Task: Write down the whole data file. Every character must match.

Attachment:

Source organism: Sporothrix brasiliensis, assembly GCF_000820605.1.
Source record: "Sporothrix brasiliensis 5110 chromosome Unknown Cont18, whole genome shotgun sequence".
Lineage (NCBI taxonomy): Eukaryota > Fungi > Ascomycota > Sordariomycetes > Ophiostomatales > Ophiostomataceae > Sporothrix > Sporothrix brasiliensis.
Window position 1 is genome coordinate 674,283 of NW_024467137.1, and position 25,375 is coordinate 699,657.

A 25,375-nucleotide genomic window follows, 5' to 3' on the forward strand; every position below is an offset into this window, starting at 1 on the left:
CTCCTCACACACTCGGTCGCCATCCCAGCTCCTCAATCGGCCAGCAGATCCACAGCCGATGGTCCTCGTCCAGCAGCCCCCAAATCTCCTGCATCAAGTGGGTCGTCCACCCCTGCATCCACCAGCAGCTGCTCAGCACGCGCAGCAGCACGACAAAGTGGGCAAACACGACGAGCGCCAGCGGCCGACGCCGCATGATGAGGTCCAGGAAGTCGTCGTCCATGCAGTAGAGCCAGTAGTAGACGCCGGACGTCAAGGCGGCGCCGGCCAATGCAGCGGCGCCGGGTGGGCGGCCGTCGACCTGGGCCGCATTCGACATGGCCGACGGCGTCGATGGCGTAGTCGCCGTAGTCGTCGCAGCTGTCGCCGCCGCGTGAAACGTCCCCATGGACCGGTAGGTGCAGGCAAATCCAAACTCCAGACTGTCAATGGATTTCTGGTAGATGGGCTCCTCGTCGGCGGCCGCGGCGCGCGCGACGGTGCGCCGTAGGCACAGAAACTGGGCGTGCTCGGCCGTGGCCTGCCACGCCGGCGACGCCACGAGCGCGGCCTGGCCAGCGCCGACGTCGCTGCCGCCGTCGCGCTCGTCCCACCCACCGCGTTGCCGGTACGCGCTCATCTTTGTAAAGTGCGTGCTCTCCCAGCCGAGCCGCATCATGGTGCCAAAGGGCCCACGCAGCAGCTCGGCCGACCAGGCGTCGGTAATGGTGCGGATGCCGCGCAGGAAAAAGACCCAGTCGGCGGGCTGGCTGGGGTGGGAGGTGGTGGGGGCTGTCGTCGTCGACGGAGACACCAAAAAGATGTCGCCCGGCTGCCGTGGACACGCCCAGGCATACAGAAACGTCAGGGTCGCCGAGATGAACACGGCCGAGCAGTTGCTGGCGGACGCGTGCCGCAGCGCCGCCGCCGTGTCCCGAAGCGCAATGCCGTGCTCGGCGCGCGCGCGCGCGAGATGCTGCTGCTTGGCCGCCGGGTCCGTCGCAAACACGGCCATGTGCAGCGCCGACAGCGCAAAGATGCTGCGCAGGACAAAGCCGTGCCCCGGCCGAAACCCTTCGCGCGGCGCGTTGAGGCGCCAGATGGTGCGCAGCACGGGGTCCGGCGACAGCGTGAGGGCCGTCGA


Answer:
Source organism: Sporothrix brasiliensis, assembly GCF_000820605.1.
Source record: "Sporothrix brasiliensis 5110 chromosome Unknown Cont18, whole genome shotgun sequence".
Lineage (NCBI taxonomy): Eukaryota > Fungi > Ascomycota > Sordariomycetes > Ophiostomatales > Ophiostomataceae > Sporothrix > Sporothrix brasiliensis.
Window position 1 is genome coordinate 674,283 of NW_024467137.1, and position 25,375 is coordinate 699,657.

A 25,375-nucleotide genomic window follows, 5' to 3' on the forward strand; every position below is an offset into this window, starting at 1 on the left:
CTCCTCACACACTCGGTCGCCATCCCAGCTCCTCAATCGGCCAGCAGATCCACAGCCGATGGTCCTCGTCCAGCAGCCCCCAAATCTCCTGCATCAAGTGGGTCGTCCACCCCTGCATCCACCAGCAGCTGCTCAGCACGCGCAGCAGCACGACAAAGTGGGCAAACACGACGAGCGCCAGCGGCCGACGCCGCATGATGAGGTCCAGGAAGTCGTCGTCCATGCAGTAGAGCCAGTAGTAGACGCCGGACGTCAAGGCGGCGCCGGCCAATGCAGCGGCGCCGGGTGGGCGGCCGTCGACCTGGGCCGCATTCGACATGGCCGACGGCGTCGATGGCGTAGTCGCCGTAGTCGTCGCAGCTGTCGCCGCCGCGTGAAACGTCCCCATGGACCGGTAGGTGCAGGCAAATCCAAACTCCAGACTGTCAATGGATTTCTGGTAGATGGGCTCCTCGTCGGCGGCCGCGGCGCGCGCGACGGTGCGCCGTAGGCACAGAAACTGGGCGTGCTCGGCCGTGGCCTGCCACGCCGGCGACGCCACGAGCGCGGCCTGGCCAGCGCCGACGTCGCTGCCGCCGTCGCGCTCGTCCCACCCACCGCGTTGCCGGTACGCGCTCATCTTTGTAAAGTGCGTGCTCTCCCAGCCGAGCCGCATCATGGTGCCAAAGGGCCCACGCAGCAGCTCGGCCGACCAGGCGTCGGTAATGGTGCGGATGCCGCGCAGGAAAAAGACCCAGTCGGCGGGCTGGCTGGGGTGGGAGGTGGTGGGGGCTGTCGTCGTCGACGGAGACACCAAAAAGATGTCGCCCGGCTGCCGTGGACACGCCCAGGCATACAGAAACGTCAGGGTCGCCGAGATGAACACGGCCGAGCAGTTGCTGGCGGACGCGTGCCGCAGCGCCGCCGCCGTGTCCCGAAGCGCAATGCCGTGCTCGGCGCGCGCGCGCGCGAGATGCTGCTGCTTGGCCGCCGGGTCCGTCGCAAACACGGCCATGTGCAGCGCCGACAGCGCAAAGATGCTGCGCAGGACAAAGCCGTGCCCCGGCCGAAACCCTTCGCGCGGCGCGTTGAGGCGCCAGATGGTGCGCAGCACGGGGTCCGGCGACAGCGTGAGGGCCGTCGA